The Fabelmans

Steven Spielberg’s most personal movie isn’t entirely autobiographical, but it uses moments from the director’s life to explore the life of a young man from an unconventional family who is obsessed with film from an early age. “I think it beautifully illuminates, explores and examines that universal experience of the menacing world that we’re all born into, and the ways that we survive by making it less menacing to the extent that we can,” said playwright and screenwriter Tony Kushner, who co-wrote the script with Spielberg.


Cate Blanchett is as fearsome as she’s ever been in Todd Field’s provocative drama about a classical conductor as imperious as she is brilliant. The clear critics’ choice as 2022’s best movie, the film also landed Field Best Director and Best Original Screenplay nominations. TheWrap’s Ben Croll called it “a razor-sharp, post-post-MeToo character study” and “a tightly wound and impeccably crafted showcase for Cate Blanchett at her peak.”

Top Gun: Maverick

When “Top Gun: Maverick” showed up at CinemaCon and then Cannes last spring, it changed a depressed movie business. The sequel 36 years in the making revived the theatrical movie business, grossed around $1.5 billion worldwide and landed mega-producer Jerry Bruckheimer the first (!) Oscar nomination of his career. Bruckheimer credited director Joseph Kosinski, producer and writer Christopher McQuarrie and star/producer Tom Cruise. “Everybody brought a little piece of what they’ve learned through their history in the film business,” he said. “Tom always said, ‘We’ve got to hit a bullet with a bullet.’ And he didn’t want to compromise on anything.”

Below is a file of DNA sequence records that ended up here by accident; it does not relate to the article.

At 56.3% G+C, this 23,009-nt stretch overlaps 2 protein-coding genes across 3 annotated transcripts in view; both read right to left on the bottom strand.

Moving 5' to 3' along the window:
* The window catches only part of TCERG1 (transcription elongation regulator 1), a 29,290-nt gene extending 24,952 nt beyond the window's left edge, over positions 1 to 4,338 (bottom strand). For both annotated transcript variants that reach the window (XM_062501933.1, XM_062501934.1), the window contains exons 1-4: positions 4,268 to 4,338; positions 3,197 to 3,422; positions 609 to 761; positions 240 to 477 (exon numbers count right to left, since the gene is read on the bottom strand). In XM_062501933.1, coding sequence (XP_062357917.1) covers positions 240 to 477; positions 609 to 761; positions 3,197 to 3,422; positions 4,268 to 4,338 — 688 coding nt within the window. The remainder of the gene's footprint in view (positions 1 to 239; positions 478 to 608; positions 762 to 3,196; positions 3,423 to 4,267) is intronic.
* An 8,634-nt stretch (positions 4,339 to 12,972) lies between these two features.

Triangle of Sadness

Writer-director Ruben Östlund’s class satire set on a luxury yacht became the fourth Palme d’Or winner in the last dozen years to be nominated for Best Picture. It also probably tops the list with the most vomiting ever in a Best Picture nominee. Östlund said he would enjoy that distinction but has other goals. “I have tried to hold onto the art-house, European tradition of filmmaking, which is where my roots are,” he said, “but to move a step closer to the Hollywood tradition, because the U.S. film industry is so great for bringing in a much bigger audience.” 

Women Talking

Sarah Polley’s film is adapted from a Miriam Toews novel that was based on the true story of a religious colony where many of the men drugged and raped women and children at night. “One of the key questions to me was, ‘Do we have the right to be telling this story?’” Polley said. “I think having that question in our minds at all times was the key that we needed to approach these communities with an enormous amount of respect.” 

Steve’s Perspective

The old benchmarks of judging Oscar success — Best Director nominations, SAG Ensemble noms, PGA wins — don’t mean much anymore. That makes this year’s race an unusually wide-open one, with “Everything Everywhere All at Once” landing the most nominations, “The Banshees of Inisherin” equally popular with the Actors Branch, “The Fabelmans” feeling like the kind of consensus movie that can win and “Top Gun: Maverick” having a real shot at becoming the biggest moneymaking winner since “Titanicin 1998.